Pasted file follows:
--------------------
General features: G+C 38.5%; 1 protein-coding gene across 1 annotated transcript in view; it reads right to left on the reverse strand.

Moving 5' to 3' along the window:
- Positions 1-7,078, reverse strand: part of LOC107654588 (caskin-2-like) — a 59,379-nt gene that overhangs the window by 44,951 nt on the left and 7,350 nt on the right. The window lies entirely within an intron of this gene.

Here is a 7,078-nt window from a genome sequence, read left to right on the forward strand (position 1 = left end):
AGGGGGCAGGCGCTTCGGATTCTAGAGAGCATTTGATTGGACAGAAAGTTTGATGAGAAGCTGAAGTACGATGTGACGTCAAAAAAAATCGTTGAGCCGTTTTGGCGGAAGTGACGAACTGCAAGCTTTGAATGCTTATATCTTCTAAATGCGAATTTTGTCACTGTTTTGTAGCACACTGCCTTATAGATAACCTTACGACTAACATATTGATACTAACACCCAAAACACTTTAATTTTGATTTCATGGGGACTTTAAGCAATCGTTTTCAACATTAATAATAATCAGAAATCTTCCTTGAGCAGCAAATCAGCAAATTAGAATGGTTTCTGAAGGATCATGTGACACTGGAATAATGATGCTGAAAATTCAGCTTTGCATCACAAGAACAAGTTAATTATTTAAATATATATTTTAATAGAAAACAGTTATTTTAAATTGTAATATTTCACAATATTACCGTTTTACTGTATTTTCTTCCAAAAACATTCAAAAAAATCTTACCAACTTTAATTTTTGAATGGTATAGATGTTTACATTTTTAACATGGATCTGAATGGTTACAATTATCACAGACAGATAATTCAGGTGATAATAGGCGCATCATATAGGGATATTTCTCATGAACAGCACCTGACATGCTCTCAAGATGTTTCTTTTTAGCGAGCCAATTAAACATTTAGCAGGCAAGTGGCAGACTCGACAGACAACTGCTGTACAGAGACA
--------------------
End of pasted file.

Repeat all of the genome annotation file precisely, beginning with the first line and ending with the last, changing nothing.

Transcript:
General features: G+C 38.5%; 1 protein-coding gene across 1 annotated transcript in view; it reads right to left on the reverse strand.

Moving 5' to 3' along the window:
- Positions 1-7,078, reverse strand: part of LOC107654588 (caskin-2-like) — a 59,379-nt gene that overhangs the window by 44,951 nt on the left and 7,350 nt on the right. The window lies entirely within an intron of this gene.

Here is a 7,078-nt window from a genome sequence, read left to right on the forward strand (position 1 = left end):
AGGGGGCAGGCGCTTCGGATTCTAGAGAGCATTTGATTGGACAGAAAGTTTGATGAGAAGCTGAAGTACGATGTGACGTCAAAAAAAATCGTTGAGCCGTTTTGGCGGAAGTGACGAACTGCAAGCTTTGAATGCTTATATCTTCTAAATGCGAATTTTGTCACTGTTTTGTAGCACACTGCCTTATAGATAACCTTACGACTAACATATTGATACTAACACCCAAAACACTTTAATTTTGATTTCATGGGGACTTTAAGCAATCGTTTTCAACATTAATAATAATCAGAAATCTTCCTTGAGCAGCAAATCAGCAAATTAGAATGGTTTCTGAAGGATCATGTGACACTGGAATAATGATGCTGAAAATTCAGCTTTGCATCACAAGAACAAGTTAATTATTTAAATATATATTTTAATAGAAAACAGTTATTTTAAATTGTAATATTTCACAATATTACCGTTTTACTGTATTTTCTTCCAAAAACATTCAAAAAAATCTTACCAACTTTAATTTTTGAATGGTATAGATGTTTACATTTTTAACATGGATCTGAATGGTTACAATTATCACAGACAGATAATTCAGGTGATAATAGGCGCATCATATAGGGATATTTCTCATGAACAGCACCTGACATGCTCTCAAGATGTTTCTTTTTAGCGAGCCAATTAAACATTTAGCAGGCAAGTGGCAGACTCGACAGACAACTGCTGTACAGAGACA